If you look at a TCL TV, if you get one of the members or customers that’s done the slightest bit of research, they might point at the TV screen and say, “Well, who makes the screen for that TV?” And our answer is we do. We make the screen, we make the bezel, we make the feet, we make the processor, we make the backlight. Everything inside of the TCL TV is TCL. First of all, it’s cool. Only two other TV manufacturers in the world can say that.

Secondly, it allows us, talking about what’s coming up in the future, allows us to bring product to market faster, at a better value for our customers, and allows us to do some of these smart home integrations, you’ll see some of it at PrimeTime coming up in a little while, but really to be part of that ecosystem with home appliances that are Google Assistant compatible. We have a wireless mesh network system. And you look at a lot of those members that are trying to find a good niche with that type of technology to be able to have it be almost a one-stop shop is going to be fantastic for everybody.

Rob Stott: Yeah. And that kind of goes back to that story. You talk about being able to touch not just the TV anymore, but so many other aspects of the home. And that’s kind of the way technology has been trending. But see it play out in products and with brands, especially like TCL and what you guys are doing, is cool. And I mean, you said it. It presents the opportunity for the retailer to tell that story and tell it for you. And at the end of the day, it just makes living easier.

Bruce Walker: Exactly. It just makes everybody more comfortable, literally and figuratively.

Rob Stott: No, that’s awesome. Well, Bruce, I truly appreciate the time and getting to chat with you today, and I’m looking forward to what we’ve got coming up, seeing you guys at PrimeTime in Nashville. And then, I know right on the heels of that, too, we’ll be seeing you again not too far from Nashville, I don’t think. I don’t know what the trip from Nashville to Indy is like.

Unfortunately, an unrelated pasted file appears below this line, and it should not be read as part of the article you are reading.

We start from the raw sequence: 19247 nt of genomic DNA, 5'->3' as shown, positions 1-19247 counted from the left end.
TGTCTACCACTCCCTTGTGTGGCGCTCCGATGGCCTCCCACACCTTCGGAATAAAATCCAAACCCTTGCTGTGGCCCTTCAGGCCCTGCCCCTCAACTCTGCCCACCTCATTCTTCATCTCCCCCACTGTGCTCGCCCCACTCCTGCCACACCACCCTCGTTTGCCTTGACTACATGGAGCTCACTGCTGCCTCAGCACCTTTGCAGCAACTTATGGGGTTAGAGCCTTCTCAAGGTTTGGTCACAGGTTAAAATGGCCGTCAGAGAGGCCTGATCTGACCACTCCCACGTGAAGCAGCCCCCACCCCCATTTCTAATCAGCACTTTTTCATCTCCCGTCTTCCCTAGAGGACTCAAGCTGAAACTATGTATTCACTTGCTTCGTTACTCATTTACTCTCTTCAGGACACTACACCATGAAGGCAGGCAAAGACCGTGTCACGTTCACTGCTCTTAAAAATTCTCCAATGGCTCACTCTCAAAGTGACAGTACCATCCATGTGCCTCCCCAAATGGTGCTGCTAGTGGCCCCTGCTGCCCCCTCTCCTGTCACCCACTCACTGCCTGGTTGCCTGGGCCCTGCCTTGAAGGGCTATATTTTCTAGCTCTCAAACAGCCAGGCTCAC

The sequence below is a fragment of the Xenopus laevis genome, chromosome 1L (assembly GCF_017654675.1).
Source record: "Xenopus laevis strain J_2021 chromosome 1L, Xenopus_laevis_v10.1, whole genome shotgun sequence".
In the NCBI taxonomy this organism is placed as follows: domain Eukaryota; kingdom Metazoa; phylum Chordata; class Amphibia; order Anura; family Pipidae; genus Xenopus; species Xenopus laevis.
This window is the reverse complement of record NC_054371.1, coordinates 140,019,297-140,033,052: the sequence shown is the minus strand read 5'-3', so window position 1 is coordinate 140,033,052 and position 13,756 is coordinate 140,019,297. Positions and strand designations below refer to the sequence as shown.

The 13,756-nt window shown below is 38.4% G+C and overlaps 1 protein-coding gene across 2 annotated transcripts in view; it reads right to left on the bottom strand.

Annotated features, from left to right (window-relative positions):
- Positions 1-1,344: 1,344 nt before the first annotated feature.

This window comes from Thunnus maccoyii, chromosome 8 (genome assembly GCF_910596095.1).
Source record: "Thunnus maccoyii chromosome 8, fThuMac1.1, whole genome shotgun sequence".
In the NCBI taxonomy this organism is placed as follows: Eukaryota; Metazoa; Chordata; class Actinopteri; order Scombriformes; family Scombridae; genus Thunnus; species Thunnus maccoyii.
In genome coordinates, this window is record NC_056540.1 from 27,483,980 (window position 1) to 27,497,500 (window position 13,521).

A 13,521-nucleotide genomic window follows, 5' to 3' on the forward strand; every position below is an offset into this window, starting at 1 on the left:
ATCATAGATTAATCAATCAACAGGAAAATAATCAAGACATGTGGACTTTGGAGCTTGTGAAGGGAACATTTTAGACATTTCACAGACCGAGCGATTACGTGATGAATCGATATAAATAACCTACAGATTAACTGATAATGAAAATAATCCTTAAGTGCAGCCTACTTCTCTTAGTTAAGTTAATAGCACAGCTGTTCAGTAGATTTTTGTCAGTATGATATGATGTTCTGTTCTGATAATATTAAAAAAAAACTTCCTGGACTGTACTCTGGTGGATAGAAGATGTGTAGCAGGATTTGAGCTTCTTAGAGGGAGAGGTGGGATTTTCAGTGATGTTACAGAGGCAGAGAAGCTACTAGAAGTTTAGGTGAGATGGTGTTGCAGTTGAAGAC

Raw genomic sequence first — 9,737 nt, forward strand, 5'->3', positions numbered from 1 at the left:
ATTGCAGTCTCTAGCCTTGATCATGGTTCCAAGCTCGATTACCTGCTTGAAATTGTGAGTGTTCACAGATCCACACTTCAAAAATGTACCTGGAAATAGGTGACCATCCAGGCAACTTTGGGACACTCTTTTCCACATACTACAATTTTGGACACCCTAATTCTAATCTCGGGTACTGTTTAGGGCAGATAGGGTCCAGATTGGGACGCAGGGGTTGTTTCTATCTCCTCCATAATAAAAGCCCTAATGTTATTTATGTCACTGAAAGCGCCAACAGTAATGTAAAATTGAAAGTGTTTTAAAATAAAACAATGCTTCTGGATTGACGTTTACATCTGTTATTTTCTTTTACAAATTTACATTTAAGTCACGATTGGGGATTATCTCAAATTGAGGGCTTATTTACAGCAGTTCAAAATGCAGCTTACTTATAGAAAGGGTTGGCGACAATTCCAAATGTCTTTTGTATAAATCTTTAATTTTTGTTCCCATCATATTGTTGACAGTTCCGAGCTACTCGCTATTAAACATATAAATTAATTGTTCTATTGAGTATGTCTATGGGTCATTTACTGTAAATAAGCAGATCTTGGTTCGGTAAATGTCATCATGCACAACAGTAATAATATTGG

Bruce Walker: Closer to our neck of the woods, right? But yeah, it’s going to be an exciting couple of events for us. We’re going to be very, very excited.

Rob Stott: That’s awesome. Well, I look forward to seeing you there. And again, thanks for stopping in and chatting.

Bruce Walker: Hey, thank you for your time. Congratulations on everything that’s been going on this year. It’s been a wild ride. Looking forward to bigger and better things.

Rob Stott: You got it.

 

Connect With Us!

Subscribe

Apple Podcasts

Spotify Podcasts

Google Podcasts

iHeart Podcasts

YouTube

Stream Now

More Podcasts

124: Castle Rental & Pawn Talks NIL Deal with Local College “Rental” Athlete

124: Castle Rental & Pawn Talks NIL Deal with Local College “Rental” Athlete

The stars aligned perfectly for Enos Barger, managing partner at Castle Rental & Pawn, to sign an NIL deal with a local college athlete and recent transfer student. But theirs is a situation that other independent business owners can learn from and look to capitalize on in their own markets.

123: Celebrating 70 Years of Queen City Audio Video & Appliances

123: Celebrating 70 Years of Queen City Audio Video & Appliances

Started as a TV repair shop in 1952, Queen City Audio Video Appliances has grown into a widely successful independent retail business in the Charlotte, NC market. As they celebrate 70 years in business, we sit down with second-generation owner Roddey Player and his kids Roddey Jr. and Kate to talk about the company’s legacy, their expansion efforts and more.   

122: Brand Story Time with Todd Getz from GE Appliances

122: Brand Story Time with Todd Getz from GE Appliances

A lot fo work and effort goes into crafting an effective brand story. Just ask Todd Getz, Executive Brand Director for GE and GE Profile, who has made stops at Coca-Cola, P&G and Colgate Palmolive before landing in Louisville. Todd shares his experience at GEA and dives into some of the things he’s working on.